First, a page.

Lauren's parents don't speak English, so I had trouble communicating with them. Her dad has his learner's permit and Aaron has been teaching him to drive. I guess he had a license in China, but driving here is a little different. Our niece has gotten better with math - she was playing with a cash register toy and likes counting money. Maybe she'll be an accountant one day.

My parents made a turkey and Aaron and Lauren made another. Priscilla's parents, per their own tradition, supplied a chicken and a duck from Sam Woo. So we had no shortage of meat. No dessert though, since people are now having blood sugar issues.

During our time in LA, we stayed two nights at Priscilla's parents' place and two nights at my parents' place. I helped her mom and my dad, respectively, with computer stuff. And we went to church at CCAC and ate at the Galleria food court afterwards with Gina, Weber and Crescentia. After that, Priscilla and I walked around Northridge Park and I got to remember some childhood memories from when my mom used to bring me and my brother there.

We drove back up Monday morning and only hit a few brief slowdowns on the road. Of course, my mom made a ton of food for us to take with us, and she also bought me sodium-free peanuts from Trader Joe's since she knows I like those. She is too loving, on everyone. So much so that she was feeling slightly under the weather because she's always serving others instead of sleeping enough. I can't really criticize, because while I too don't sleep enough, I have a long way to go in the area of service to others.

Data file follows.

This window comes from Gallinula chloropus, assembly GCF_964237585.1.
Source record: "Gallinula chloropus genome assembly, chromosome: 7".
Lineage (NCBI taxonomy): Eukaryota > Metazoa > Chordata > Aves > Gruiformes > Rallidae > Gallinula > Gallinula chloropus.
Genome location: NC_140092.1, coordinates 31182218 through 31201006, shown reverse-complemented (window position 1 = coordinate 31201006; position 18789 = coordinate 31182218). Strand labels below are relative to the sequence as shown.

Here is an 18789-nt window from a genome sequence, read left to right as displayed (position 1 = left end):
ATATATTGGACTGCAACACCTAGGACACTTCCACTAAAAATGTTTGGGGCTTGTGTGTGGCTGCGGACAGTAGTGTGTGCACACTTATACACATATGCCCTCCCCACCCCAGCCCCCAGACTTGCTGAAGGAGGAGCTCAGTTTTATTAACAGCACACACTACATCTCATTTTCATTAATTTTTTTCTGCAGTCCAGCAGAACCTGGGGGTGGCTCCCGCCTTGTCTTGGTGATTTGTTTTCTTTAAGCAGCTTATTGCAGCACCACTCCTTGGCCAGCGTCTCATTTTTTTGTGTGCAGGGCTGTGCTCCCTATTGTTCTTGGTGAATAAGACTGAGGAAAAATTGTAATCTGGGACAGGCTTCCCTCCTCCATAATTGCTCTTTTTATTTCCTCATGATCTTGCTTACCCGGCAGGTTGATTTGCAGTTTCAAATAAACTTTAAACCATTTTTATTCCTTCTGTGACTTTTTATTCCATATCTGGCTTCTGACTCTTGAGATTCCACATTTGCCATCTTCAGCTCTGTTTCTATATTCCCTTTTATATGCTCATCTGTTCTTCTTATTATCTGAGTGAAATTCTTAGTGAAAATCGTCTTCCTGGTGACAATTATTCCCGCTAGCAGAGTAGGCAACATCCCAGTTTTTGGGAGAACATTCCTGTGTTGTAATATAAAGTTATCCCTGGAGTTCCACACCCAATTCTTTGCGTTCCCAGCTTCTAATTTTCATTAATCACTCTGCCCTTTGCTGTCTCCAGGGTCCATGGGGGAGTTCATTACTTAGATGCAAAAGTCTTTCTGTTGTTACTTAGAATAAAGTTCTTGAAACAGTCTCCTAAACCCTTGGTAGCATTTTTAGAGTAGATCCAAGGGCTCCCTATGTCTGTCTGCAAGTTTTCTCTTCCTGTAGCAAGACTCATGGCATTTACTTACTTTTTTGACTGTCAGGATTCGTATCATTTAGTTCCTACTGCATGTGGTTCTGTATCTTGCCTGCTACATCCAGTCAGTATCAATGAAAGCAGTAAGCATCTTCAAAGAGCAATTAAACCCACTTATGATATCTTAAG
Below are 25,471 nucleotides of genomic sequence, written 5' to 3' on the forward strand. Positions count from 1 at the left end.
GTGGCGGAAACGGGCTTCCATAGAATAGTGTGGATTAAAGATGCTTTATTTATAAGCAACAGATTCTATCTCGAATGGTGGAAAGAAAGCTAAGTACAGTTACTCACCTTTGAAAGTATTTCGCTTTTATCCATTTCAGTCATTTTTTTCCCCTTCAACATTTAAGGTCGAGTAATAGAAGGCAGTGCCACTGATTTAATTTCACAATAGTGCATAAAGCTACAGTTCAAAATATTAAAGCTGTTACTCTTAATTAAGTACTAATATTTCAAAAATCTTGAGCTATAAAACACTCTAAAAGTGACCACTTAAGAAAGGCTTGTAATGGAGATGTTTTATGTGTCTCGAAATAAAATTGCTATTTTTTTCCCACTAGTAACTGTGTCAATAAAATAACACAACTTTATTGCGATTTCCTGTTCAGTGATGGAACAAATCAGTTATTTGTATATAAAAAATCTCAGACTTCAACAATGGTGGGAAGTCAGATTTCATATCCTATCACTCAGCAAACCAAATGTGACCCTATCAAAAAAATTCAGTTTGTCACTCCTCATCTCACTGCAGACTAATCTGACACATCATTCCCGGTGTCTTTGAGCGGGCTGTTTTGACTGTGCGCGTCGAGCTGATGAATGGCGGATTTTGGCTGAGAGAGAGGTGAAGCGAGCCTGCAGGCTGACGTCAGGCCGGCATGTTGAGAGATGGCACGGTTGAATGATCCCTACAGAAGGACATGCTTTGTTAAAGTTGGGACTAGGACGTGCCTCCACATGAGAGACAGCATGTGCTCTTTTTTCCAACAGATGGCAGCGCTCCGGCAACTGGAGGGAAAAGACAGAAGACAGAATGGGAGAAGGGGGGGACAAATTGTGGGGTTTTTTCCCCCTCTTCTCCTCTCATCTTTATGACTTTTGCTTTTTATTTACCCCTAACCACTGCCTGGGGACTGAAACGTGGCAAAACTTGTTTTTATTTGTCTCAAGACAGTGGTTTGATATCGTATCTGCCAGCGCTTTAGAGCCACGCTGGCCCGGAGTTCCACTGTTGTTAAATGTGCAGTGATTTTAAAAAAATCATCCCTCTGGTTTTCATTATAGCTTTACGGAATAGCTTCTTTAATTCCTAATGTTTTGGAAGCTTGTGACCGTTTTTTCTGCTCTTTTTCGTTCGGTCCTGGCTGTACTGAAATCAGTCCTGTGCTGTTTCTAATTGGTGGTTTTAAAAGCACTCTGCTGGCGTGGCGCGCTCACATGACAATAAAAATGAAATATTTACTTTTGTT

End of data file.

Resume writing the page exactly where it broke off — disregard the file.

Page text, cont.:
It was a very typical trip in pretty much every way, but it was still meaningful. Even though we don't really do anything exciting, the time we spend with family and friends is precious.
Dallas Trip - Friday, November 24, 2023
In October, Priscilla and I went on a 5-day trip to Dallas. And, more so than on previous trips, almost nothing went as expected!

Why Dallas? Priscilla likes to find places that have cheap flights and then plan the trip around that. Round-trip tickets to Dallas were just $101 on Spirit Airlines. Also, she wanted to visit the Capital One Lounge at DFW again. And there was a treetop obstacle course called Go Ape in Plano (20 minutes from North Dallas) that was the main incentive for me, since I'd always wanted to do one of those.